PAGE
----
Kawasaki exits Blue Jays ... for now

Toronto Blue Jays shortstop Munenori Kawasaki warms up before the Blue Jays faced the Baltimore...

Toronto Blue Jays shortstop Munenori Kawasaki warms up before the Blue Jays faced the Baltimore Orioles on June 23, 2013 at the Rogers Centre in Toronto. (DAVE THOMAS/QMI Agency)

Ken Fidlin, QMI Agency

, Last Updated: 1:49 AM ET

ST. PETERSBURG, FLA. - Munenori Kawasaki plays the game with joy and class and humility, and he leaves an indelible mark on this Blue Jays team as he heads to Buffalo, optioned out to make room for the return of Jose Reyes.

"The fans and the guys in here basically fell in love with this guy," Mark Buehrle said Tuesday after the Blue Jays' 5-1 loss to the Rays. "He came here and did everything anybody asked him to do and more.

"I love the guy. After the game, Gibby (Blue Jays manager John Gibbons) called us together to tell us he was getting sent down. I don't think I've ever seen that before. Usually you come in the next day and see the empty locker and that's how you find out a guy got sent down."

That's how much Kawasaki was appreciated.

In two months, he brought more smiles to more faces than any Blue Jay in recent memory, just by being himself. Gibbons was clear in his announcement that, one way or another, the 32-year-old shortstop will be back with this team this season.

"These were the best fans and the best teammates," Kawasaki said through an English-speaking Japanese TV reporter. "For two months it's been an incredible experience for me. I appreciate everybody from the fans and the players who helped me through it."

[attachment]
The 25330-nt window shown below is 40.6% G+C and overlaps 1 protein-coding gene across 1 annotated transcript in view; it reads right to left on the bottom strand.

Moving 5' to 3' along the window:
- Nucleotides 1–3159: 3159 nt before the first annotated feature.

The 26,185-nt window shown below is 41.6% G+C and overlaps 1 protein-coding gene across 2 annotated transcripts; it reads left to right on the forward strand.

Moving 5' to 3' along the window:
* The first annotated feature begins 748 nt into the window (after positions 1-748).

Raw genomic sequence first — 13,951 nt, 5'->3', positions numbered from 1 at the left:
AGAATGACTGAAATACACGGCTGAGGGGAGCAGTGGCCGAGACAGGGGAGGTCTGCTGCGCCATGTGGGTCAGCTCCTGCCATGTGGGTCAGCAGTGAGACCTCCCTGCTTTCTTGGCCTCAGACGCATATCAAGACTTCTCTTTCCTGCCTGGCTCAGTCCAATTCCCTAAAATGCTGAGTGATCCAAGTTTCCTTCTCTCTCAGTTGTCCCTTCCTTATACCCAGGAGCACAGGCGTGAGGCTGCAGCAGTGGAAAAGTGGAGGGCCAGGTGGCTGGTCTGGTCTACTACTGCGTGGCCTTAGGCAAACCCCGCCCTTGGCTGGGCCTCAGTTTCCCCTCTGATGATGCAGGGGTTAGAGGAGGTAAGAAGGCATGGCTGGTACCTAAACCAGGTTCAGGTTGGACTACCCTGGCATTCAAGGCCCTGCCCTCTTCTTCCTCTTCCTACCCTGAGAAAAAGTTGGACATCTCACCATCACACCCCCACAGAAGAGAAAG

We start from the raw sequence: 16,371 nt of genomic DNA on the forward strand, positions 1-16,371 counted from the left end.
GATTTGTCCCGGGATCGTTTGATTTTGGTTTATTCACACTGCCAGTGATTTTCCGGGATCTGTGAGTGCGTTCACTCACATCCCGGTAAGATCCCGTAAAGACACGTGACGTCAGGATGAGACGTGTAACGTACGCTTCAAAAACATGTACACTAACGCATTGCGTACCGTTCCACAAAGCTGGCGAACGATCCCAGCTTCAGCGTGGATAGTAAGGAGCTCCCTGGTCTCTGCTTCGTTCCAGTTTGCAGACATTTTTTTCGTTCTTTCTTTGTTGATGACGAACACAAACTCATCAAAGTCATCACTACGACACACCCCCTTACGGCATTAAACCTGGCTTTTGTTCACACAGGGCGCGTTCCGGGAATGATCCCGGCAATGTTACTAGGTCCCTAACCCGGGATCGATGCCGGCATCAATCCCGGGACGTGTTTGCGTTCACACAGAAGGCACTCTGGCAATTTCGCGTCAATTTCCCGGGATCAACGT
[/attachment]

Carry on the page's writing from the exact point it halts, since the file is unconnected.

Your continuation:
That he became a cult figure among Blue Jay fans was astonishing to him.

"I can't believe it," he said. "I absolutely can't believe how I have been accepted by the players and the fans. For this one strange Japanese guy to come here and be accepted the way I have is unbelievable."

Lest anyone think this is some sort of swansong for him, Kawasaki was quick to squelch that thought.

"It's not as if I've died. I'm still a baseball player. It's just that tomorrow the field will be different but I'm still around and ready to help the team when they need it. It's been a terrific experience. I really appreciate everybody and I love everybody.

"I'm just one lucky guy to be able to play the game of baseball and to play the game in this environment. I don't feel like I came here to show anybody anything other than that I love the game of baseball and I'm going to continue to do that."

LEFTY LUXURY

Gibbons appreciates having four lefthanders among his eight relievers. It's a luxury that makes situational decisions easier.

"It's not like you have just one bullet and you have to wait for that one perfect spot to use the lefty," Gibbons said. "Late in the game, say against (Chris) Davis of Baltimore, you can burn a guy for one batter if you need to and not be using up all your options.

"The other thing is that they all have the ability to get righthanded hitters out, too. You don't always have to match up."

JOE A JOSE FAN

When Jose Bautista nearly threw out Jose Molina at the plate from deep right-centre field in the fourth inning, nobody was more stunned than Rays manager Joe Maddon.

"I was fixated on the throw," said Maddon. "It was unbelievable. How does he do that, throw it right on the money from that far away?"

Beaten to the plate by the throw, only an athletic slide away from J.P. Arencibia's tag allowed Molina to score.


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